Last November, Andrew Warren stood on the podium in front of the American flag, grinning proudly as the medals around his neck glinted in the light. He had traveled to Orlando, Florida from his home in upstate New York to compete in the Karate and Kickboxing World Championships — and he delivered, taking home both a gold and a silver medal. It was an incredible accomplishment for a teenager once so ill that he made nearly three dozen visits to the emergency department before he was 6 years old. …
As the spring weather approaches, many common winter infections recede. However, warmer temperatures can introduce a new set of health challenges.
As trees and flowers bloom and grass grows, susceptible children will start to display symptoms of seasonal allergies, triggering flares of asthma and eczema. And, As children spend more time outdoors, parents also need to watch for exposure to ticks, poison ivy and excess sun.
Here are a few tips to keeping your child healthy this spring.
Asthma is the most common chronic medical condition in the U.S., affecting nearly 10 percent of the population. The rate can be even higher in children; some Boston public schools report rates as high as 16 percent among students.
Children growing up with asthma often face difficulty breathing, and they may feel isolated from their peers. While this condition can be disruptive to a child’s life, it can be well controlled with proper medical care.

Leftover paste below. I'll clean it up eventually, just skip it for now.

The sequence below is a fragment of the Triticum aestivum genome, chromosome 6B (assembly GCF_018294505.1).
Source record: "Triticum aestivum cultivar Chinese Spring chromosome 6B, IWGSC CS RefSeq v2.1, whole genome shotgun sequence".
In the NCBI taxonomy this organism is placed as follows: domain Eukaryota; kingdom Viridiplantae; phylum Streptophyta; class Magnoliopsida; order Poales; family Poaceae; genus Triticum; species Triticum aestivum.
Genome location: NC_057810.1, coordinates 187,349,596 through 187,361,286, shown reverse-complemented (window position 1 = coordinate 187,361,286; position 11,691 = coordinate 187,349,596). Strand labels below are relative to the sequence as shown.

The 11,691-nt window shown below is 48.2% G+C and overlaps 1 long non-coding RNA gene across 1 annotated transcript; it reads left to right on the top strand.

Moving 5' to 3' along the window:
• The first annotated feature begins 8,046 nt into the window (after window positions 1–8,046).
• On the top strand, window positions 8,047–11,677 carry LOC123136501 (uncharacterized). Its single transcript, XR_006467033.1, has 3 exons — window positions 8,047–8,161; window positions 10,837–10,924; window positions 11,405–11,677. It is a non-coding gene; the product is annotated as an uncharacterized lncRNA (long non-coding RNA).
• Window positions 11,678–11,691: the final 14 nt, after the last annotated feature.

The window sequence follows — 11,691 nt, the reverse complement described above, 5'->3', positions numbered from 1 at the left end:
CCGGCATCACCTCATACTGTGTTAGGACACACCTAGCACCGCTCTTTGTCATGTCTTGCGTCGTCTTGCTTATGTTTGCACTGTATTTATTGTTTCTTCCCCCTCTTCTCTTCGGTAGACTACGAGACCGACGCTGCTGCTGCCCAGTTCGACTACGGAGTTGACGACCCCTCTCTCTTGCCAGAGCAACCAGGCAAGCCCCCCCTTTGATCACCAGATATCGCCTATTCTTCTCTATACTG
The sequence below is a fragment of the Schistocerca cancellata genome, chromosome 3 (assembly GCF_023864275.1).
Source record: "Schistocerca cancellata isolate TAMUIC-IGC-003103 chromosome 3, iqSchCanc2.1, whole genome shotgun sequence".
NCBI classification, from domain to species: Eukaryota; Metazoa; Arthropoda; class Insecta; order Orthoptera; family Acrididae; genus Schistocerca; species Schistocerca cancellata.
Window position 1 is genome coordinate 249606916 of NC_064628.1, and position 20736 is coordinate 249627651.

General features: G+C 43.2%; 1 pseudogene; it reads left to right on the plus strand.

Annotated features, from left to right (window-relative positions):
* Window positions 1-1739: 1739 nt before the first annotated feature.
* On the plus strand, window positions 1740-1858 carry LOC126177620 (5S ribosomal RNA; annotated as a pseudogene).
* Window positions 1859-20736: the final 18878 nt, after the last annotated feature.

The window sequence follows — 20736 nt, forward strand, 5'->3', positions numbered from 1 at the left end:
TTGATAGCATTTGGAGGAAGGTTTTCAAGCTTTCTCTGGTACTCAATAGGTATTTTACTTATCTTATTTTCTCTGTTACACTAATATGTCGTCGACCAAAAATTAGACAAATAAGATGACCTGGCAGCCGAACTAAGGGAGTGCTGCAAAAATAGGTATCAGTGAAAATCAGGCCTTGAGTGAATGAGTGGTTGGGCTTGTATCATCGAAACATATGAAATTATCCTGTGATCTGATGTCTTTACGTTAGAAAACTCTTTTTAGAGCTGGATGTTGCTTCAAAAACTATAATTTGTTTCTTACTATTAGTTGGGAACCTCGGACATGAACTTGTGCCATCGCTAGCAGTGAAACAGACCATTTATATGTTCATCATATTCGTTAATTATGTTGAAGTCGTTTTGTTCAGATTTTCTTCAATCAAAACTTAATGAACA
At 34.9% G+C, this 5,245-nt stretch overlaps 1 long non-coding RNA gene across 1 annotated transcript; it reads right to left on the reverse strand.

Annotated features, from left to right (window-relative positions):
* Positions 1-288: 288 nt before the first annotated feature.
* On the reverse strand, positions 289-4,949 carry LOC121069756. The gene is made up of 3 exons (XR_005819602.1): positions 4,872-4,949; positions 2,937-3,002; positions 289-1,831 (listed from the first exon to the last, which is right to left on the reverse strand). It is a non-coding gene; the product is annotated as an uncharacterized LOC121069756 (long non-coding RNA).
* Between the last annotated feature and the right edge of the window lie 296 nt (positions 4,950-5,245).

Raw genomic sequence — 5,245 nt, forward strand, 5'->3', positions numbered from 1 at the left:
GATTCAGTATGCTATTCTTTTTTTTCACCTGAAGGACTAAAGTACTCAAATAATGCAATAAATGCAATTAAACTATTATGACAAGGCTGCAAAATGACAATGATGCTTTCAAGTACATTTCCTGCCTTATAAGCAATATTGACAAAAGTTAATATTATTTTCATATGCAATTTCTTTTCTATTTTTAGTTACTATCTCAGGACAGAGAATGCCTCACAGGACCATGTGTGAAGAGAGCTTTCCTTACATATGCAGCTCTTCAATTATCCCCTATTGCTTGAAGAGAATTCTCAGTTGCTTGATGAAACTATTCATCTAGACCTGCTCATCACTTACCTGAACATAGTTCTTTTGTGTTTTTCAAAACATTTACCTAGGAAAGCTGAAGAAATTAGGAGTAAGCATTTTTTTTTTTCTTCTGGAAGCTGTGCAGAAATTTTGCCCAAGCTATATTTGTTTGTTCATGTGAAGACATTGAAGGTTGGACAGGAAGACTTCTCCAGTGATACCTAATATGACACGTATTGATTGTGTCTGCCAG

The Asthma Experience Journal, created by the Boston Children’s Hospital Department of Psychiatry and the Allergy and Asthma Program, includes stories and personal experiences that represent the collective wisdom of children, young adults and families living with pediatric asthma. In this Journal, patients and families were interviewed about their experiences with asthma from dealing with medication to coping with physical and emotional challenges. Here are some of their stories in their own words. …
Jacky Steiding has worked at Boston Children’s Hospital for 24 years — first as a clinical assistant and now as nursing clinical coordinator of the Boston Children’s Division of Pulmonary and Respiratory Diseases. But her relationship with Boston Children’s goes back much further, to before she can even remember.
“I spent many evenings in the emergency room at Boston Children’s,” says Jacky, who was diagnosed with asthma as a young girl and struggled with the condition her entire childhood. “My mom wouldn’t take me anywhere else.” She remembers her mother’s hand rubbing her forehead and the nurses’ calming voices, assuring her she would be all right.
Over time, she came to think of Boston Children’s as a healing space — “my safe place that helped me breath again.”
That feeling of being safe stuck with Jacky.
When she was planning for college during senior year of high school, Jacky asked for guidance from her history teacher, Mr. Marston. She told him about her struggles with asthma and that she wanted to help children feel safe. He suggested nursing school.
“In hindsight, nursing was my calling,” says Jacky. “But I didn’t realize it until that talk with Mr. Marston.”
Pursuing nursing was the right decision for Jacky. …